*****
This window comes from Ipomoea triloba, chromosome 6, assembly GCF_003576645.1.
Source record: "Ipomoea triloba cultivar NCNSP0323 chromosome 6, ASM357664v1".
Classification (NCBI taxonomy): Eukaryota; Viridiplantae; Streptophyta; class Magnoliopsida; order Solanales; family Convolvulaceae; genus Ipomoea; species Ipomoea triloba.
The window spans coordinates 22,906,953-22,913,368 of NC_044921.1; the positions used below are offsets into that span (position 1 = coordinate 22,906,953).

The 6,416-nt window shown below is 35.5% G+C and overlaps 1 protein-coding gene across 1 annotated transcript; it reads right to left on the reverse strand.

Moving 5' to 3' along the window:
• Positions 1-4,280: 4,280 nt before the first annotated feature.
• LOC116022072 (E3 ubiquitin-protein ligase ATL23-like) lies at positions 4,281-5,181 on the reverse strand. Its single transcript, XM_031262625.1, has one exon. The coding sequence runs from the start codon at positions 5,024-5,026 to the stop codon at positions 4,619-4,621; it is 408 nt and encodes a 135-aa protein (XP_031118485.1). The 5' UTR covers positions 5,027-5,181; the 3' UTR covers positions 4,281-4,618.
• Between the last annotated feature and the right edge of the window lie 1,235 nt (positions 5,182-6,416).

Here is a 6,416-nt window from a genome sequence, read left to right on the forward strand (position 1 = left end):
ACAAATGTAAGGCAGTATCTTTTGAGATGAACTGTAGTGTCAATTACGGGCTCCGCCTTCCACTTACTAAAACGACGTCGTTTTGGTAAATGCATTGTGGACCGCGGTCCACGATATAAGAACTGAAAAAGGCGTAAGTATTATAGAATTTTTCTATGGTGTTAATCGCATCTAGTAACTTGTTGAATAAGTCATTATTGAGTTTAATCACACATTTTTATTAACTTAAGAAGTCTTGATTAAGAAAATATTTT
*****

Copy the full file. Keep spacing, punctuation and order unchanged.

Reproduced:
This window comes from Ipomoea triloba, chromosome 6, assembly GCF_003576645.1.
Source record: "Ipomoea triloba cultivar NCNSP0323 chromosome 6, ASM357664v1".
Classification (NCBI taxonomy): Eukaryota; Viridiplantae; Streptophyta; class Magnoliopsida; order Solanales; family Convolvulaceae; genus Ipomoea; species Ipomoea triloba.
The window spans coordinates 22,906,953-22,913,368 of NC_044921.1; the positions used below are offsets into that span (position 1 = coordinate 22,906,953).

The 6,416-nt window shown below is 35.5% G+C and overlaps 1 protein-coding gene across 1 annotated transcript; it reads right to left on the reverse strand.

Moving 5' to 3' along the window:
• Positions 1-4,280: 4,280 nt before the first annotated feature.
• LOC116022072 (E3 ubiquitin-protein ligase ATL23-like) lies at positions 4,281-5,181 on the reverse strand. Its single transcript, XM_031262625.1, has one exon. The coding sequence runs from the start codon at positions 5,024-5,026 to the stop codon at positions 4,619-4,621; it is 408 nt and encodes a 135-aa protein (XP_031118485.1). The 5' UTR covers positions 5,027-5,181; the 3' UTR covers positions 4,281-4,618.
• Between the last annotated feature and the right edge of the window lie 1,235 nt (positions 5,182-6,416).

Here is a 6,416-nt window from a genome sequence, read left to right on the forward strand (position 1 = left end):
ACAAATGTAAGGCAGTATCTTTTGAGATGAACTGTAGTGTCAATTACGGGCTCCGCCTTCCACTTACTAAAACGACGTCGTTTTGGTAAATGCATTGTGGACCGCGGTCCACGATATAAGAACTGAAAAAGGCGTAAGTATTATAGAATTTTTCTATGGTGTTAATCGCATCTAGTAACTTGTTGAATAAGTCATTATTGAGTTTAATCACACATTTTTATTAACTTAAGAAGTCTTGATTAAGAAAATATTTT